Weird science: using DNA authentication to fight counterfeit packaging

25 July 2012 (Last Updated July 25th, 2012 18:30)

Counterfeiting in the packaging industry is a major problem that needs to be tackled efficiently and cost effectively. Stephanie Phillips investigates DNA authentication, a highly secure counterfeiting solution that incorporates unique DNA sequences, to find out how it is being used in packaging to protect high end items.

Weird science: using DNA authentication to fight counterfeit packaging

The counterfeit industry is a growing problem that stifles businesses

Somewhere, not far from here, there is a market stall full of boxes of Nikay trainers, Johnny Choose and Coko Channel. A great bargain for some but the counterfeit industry is a growing problem that stifles businesses.

John Rebecchi, p[ackaging solutions company Disc Graphics' senior vice president, said: "Brand owners, customers of the packaging industry, and consumers are the victims of counterfeiting. The impact on the packaging industry is the relative value of the lost packaging opportunity for legitimate companies."

"Let's assume two to five percent of the value, which some estimates put as high as $600bn. That gives a range of $12bn to $30bn. Even at conservative estimates of the worldwide value of counterfeit goods of $150bn, the packaging revenues lost are $3bn to $7.5bn."

To fight back against the wave of counterfeiting, many companies have turned to DNA authentication, a new scientific way to protect packaging from counterfeiting. Applied DNA Sciences are pioneers in this area and have developed SigNature DNA technology, which creates an authentication system to protect any item from fraud. The system is user-friendly, easy to implement and affordable, making DNA authentication a credible solution to counterfeiting.

Unbreakable code - SigNature DNA technology

"To fight back against the wave of counterfeiting, many companies have turned to DNA authentication"

The idea of using DNA to fortify brand protection may seem like an extreme reaction but many businesses have come to the end of their tether after losing millions to the black market industry.

Applied DNA Sciences, based in New York, US, have optimised DNA as a solution where it can mark and authenticate originality. The most intriguing aspect of using DNA is the fact that it cannot be copied as the sequences create a unique, unbreakable code, making it one of the highest levels of security around today.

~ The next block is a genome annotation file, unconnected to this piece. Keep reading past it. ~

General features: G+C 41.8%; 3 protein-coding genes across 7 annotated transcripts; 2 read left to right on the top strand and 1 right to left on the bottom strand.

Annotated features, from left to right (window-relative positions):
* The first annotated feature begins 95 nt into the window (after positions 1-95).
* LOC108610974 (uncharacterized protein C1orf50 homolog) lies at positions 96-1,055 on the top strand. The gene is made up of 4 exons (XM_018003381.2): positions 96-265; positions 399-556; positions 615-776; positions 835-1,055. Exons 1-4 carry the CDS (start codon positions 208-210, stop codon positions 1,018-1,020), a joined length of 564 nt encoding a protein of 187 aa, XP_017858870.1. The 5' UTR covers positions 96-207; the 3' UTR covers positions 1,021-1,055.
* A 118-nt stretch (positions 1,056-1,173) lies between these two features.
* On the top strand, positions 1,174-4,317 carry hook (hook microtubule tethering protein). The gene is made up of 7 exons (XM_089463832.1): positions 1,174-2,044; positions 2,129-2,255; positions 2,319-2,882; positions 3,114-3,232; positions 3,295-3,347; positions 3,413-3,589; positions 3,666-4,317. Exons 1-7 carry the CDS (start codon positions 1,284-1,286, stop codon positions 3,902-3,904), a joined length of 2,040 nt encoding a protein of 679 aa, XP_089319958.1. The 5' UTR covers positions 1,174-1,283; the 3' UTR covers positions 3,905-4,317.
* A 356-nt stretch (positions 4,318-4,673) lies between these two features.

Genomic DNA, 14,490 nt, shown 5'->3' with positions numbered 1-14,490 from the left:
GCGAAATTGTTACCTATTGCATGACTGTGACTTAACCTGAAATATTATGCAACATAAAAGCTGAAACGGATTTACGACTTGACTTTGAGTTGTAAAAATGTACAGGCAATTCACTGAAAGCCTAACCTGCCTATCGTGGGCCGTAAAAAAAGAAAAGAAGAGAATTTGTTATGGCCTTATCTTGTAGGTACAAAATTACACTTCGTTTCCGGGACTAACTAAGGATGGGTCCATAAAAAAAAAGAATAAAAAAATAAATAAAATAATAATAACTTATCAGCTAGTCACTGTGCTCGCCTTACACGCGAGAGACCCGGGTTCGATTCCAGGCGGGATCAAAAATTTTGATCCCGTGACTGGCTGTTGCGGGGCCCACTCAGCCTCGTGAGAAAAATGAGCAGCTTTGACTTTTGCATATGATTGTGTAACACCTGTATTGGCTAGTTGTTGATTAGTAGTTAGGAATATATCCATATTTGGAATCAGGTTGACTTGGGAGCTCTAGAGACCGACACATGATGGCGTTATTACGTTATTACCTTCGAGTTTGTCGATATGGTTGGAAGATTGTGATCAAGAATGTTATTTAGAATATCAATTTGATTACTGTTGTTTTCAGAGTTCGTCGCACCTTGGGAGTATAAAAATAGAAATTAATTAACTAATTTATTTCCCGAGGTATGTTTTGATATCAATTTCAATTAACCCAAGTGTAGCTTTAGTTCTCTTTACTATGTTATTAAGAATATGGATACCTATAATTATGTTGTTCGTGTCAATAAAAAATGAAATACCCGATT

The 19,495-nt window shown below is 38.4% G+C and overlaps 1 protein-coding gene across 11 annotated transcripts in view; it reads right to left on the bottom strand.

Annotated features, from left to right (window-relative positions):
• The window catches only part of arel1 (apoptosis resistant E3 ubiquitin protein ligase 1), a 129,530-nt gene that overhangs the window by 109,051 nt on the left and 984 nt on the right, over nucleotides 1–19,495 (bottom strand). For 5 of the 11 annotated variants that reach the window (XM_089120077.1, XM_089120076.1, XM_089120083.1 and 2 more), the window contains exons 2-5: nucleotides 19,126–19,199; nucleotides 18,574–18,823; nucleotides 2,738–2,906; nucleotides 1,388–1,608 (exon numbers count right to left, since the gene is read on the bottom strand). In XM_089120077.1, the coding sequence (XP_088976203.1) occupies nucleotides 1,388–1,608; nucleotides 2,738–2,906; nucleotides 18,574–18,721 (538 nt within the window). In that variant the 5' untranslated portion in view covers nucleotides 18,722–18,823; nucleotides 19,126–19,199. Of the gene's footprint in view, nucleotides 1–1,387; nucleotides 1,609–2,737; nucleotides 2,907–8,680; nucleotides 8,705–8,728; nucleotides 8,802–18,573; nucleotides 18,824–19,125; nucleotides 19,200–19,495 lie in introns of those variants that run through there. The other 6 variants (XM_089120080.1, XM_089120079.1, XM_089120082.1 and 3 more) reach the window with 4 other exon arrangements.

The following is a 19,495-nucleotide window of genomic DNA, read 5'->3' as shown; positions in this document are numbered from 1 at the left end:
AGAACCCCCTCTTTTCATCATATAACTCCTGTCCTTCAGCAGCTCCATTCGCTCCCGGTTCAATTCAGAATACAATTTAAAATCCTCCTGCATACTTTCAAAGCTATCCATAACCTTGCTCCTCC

Mitchell Miller, director of communications at Applied DNA Sciences, said: "Forensic analysis is carried out in a laboratory environment. Full forensic authentication provides 'the gold standard' of product verification. The platform includes provision of expert witness reporting, acceptable in court."

The main DNA solution used at Applied DNA Sciences to protect a product or whole supply chain is SigNature DNA. The SigNature DNA platform consists of custom DNA sequences, which are then embedded into a variety of host carriers, such as ink. The ink is then printed onto the packaging using Flexo, offset, gravure or thermal transfer printing.

The marker encodes information onto the packaging showing the manufacturer's name, facility location and date range of production.

Once the product has gone through the DNA marker, it can be subjected to various levels of authentication offered by Applied DNA Sciences. The authentication process goes from an instant screening using a scanner to full forensic DNA sequencing at the Applied DNA Sciences laboratory.

Intelligent packaging: the future of brand security

With its highly secure properties, DNA authentication has received strong interest in the packaging and pharmaceutical industry. Applied DNA Sciences are currently working with various label printers who have responded very positively to it and, in Mitchell's opinion, confirmed Applied DNA Sciences' belief that "intelligent packaging" is a necessity.

"Applied DNA Sciences, based in New York, US, have optimised DNA as a solution where it can mark and authenticate originality."

"We believe intelligent packaging represents the future of brand security," said Mitchell. "Indeed, even today a walk through any grocery store is a far different buying experience then it was even two years ago.

"With the multiplying of brands, the need for transparency and confidence for the consumer, the perception of unsafe product during natural disasters and other conditions, the globalisation and opacity of the supply chain and the flood of counterfeits, intelligent packaging is coming to play a central role in marketing and in addressing the newest issues faced by manufacturers."